Mitral valve regurgitation etiologies in patients with low-flow low-gradient aortic stenosis undergoing TAVI

Julius Steffen (München)1, P. Doldi (München)1, A. Gehlich (München)1, M. Haum (München)1, K. Löw (München)1, J. Fischer (München)1, K. Rizas (München)1, K. Stark (München)1, C. Hagl (München)2, J. Hausleiter (München)1, S. Massberg (München)1, S. Deseive (München)1

1LMU Klinikum der Universität München Medizinische Klinik und Poliklinik I München, Deutschland; 2LMU Klinikum der Universität München Herzchirurgische Klinik und Poliklinik München, Deutschland



Mitral valve regurgitation (MR) is commonly found in patients with aortic stenosis (AS) and more than mild MR is associated with increased mortality. Etiology of MR can be structural and functional. The latter may be due to atrial (afMR) or ventricular (vfMR) dilatation.

Aortic stenoses are split into different “flow groups”, such as classical and paradoxical low-flow low-gradient (LFLG) AS, which are linked to a worse prognosis than high-gradient (HG) AS. 

The aim of this study was to investigate the prognostic impact of the different MR subtypes in different AS flow groups. 


Echocardiography images of all consecutive patients undergoing transcather aortic valve replacement (TAVI) for severe AS (aortic valve area ≤1.0 cm2) at our center between 2013 and 2021 were evaluated. Patients were classified into groups according to severity and type of MR and flow type of AS (HG: dPmean ≥40 mmHg; classical LFLG: dPmean <40 mmHg and left-ventricular ejection fraction (LVEF) <50%; paradoxical LFLG: dPmean <40 mmHg, LVEF ≥50% and stroke volume index ≤35 ml/m2 body surface area). Patients with prior aortic or mitral valve interventions were excluded from the analysis. 


Moderate MR or higher was found in 23% (617 patients) of the entire cohort and varied significantly between flow groups: 15.3% of HG AS patients (236 patients), 34.5% of classical LFLG AS patients (214 patients), and 18.3% of paradoxical LFLG AS patients (105 patients) had more than mild MR (Figure A). MR etiologies differed significantly between AS flow groups (Figure B), with the majority of classical LFLG AS patients having vfMR (82%) while most paradoxical LFLG patients had either primary MR (43%) or afMR (41%).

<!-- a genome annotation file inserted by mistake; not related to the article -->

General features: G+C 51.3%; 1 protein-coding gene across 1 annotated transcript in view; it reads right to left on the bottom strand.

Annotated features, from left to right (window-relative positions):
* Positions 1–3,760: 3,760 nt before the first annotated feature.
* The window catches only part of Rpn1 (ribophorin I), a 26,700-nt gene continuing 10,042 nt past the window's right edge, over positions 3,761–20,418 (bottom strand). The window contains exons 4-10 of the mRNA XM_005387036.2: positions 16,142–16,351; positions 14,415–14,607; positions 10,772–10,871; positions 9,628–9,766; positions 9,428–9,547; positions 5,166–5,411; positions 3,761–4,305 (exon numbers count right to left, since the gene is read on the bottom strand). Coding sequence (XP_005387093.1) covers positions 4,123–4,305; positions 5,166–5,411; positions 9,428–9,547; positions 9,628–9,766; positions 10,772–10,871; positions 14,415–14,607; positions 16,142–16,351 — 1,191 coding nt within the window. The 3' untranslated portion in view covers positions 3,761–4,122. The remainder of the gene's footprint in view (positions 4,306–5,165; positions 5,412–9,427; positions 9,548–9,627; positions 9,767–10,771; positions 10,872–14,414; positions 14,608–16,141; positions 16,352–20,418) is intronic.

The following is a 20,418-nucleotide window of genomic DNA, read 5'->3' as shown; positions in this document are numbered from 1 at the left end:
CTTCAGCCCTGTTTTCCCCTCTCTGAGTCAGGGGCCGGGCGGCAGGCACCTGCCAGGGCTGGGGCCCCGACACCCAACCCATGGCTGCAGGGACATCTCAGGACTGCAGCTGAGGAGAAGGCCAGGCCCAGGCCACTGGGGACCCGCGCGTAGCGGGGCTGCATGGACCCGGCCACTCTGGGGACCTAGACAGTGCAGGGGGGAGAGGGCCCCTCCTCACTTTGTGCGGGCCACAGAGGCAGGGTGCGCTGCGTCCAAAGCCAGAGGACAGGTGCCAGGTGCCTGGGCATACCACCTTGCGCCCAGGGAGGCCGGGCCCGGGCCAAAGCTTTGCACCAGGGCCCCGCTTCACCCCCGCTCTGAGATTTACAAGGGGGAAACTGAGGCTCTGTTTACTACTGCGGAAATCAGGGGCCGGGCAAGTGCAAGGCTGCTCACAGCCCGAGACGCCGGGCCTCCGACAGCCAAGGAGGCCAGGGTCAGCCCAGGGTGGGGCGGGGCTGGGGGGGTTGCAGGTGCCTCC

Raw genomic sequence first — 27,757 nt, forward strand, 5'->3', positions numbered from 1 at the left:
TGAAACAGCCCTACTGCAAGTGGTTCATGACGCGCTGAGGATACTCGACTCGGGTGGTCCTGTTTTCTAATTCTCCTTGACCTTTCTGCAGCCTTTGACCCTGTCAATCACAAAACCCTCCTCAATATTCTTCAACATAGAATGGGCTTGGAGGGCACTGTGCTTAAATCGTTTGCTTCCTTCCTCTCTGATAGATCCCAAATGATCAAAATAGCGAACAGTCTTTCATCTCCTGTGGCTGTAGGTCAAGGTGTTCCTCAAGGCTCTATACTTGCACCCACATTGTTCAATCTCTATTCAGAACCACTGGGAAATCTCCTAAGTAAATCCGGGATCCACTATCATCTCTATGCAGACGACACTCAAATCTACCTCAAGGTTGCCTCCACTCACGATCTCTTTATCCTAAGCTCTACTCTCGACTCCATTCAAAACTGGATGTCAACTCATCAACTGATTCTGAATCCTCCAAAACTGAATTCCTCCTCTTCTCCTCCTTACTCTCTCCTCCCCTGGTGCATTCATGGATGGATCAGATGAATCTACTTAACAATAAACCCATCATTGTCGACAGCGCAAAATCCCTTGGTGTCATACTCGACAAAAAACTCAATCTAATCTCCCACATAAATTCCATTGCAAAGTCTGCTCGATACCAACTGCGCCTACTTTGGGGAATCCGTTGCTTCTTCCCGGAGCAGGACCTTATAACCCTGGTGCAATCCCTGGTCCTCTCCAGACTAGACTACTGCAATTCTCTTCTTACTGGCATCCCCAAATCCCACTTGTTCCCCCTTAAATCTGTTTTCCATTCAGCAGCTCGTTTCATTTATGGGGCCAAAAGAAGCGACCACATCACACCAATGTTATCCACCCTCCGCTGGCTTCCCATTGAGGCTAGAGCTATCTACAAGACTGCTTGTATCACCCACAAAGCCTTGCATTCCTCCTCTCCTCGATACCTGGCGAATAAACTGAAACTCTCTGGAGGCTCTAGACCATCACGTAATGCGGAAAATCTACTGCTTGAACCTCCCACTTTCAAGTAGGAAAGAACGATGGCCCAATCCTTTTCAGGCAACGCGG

Baseline characteristics differed in many aspects between MR etiologies as well as AS flow groups. Patients with vfMR were mostly male (62% vs. primary: 33%, vs. afMR: 43%, p<0.01) and had numerically higher rates of coronary artery disease and prior myocadial infarction. Atrial fibrillation was found in 26% (primary), 39% (afMR), and 34% (vfMR), respectively (p=0.03). 

In the overall population, more than mild MR was associated with a 2-year all-cause mortality of 31.5% [95% confidence interval, 27.6-35.1%] compared to 20.3% [18.8-21.9%] with MR <2 (hazard ratio 1.7 [1.4-2.0], p<0.01). A significant difference in 2-year all-cause mortality was seen also among HG AS (HR 1.6 [1.2-2.1]) and paradoxical LFLG AS patients (HR 1.8 [1.2-2.5], but not among classical LFLG AS patients (HR 1.2 [0.9-1.6]). 

Valve Academic Research Consortium 3 (VARC-3) composite endpoints technical failure and device failure occurred at statistically similar rates between the groups.


Concomitant valvular disease is an important finding in aortic stenosis patients and requires further evaluation. While mortality is generally increased in LFLG AS patients, more than mild MR is associated with an additional risk especially among paradoxical LFLG patients. These patients require more concise follow-up examinations.


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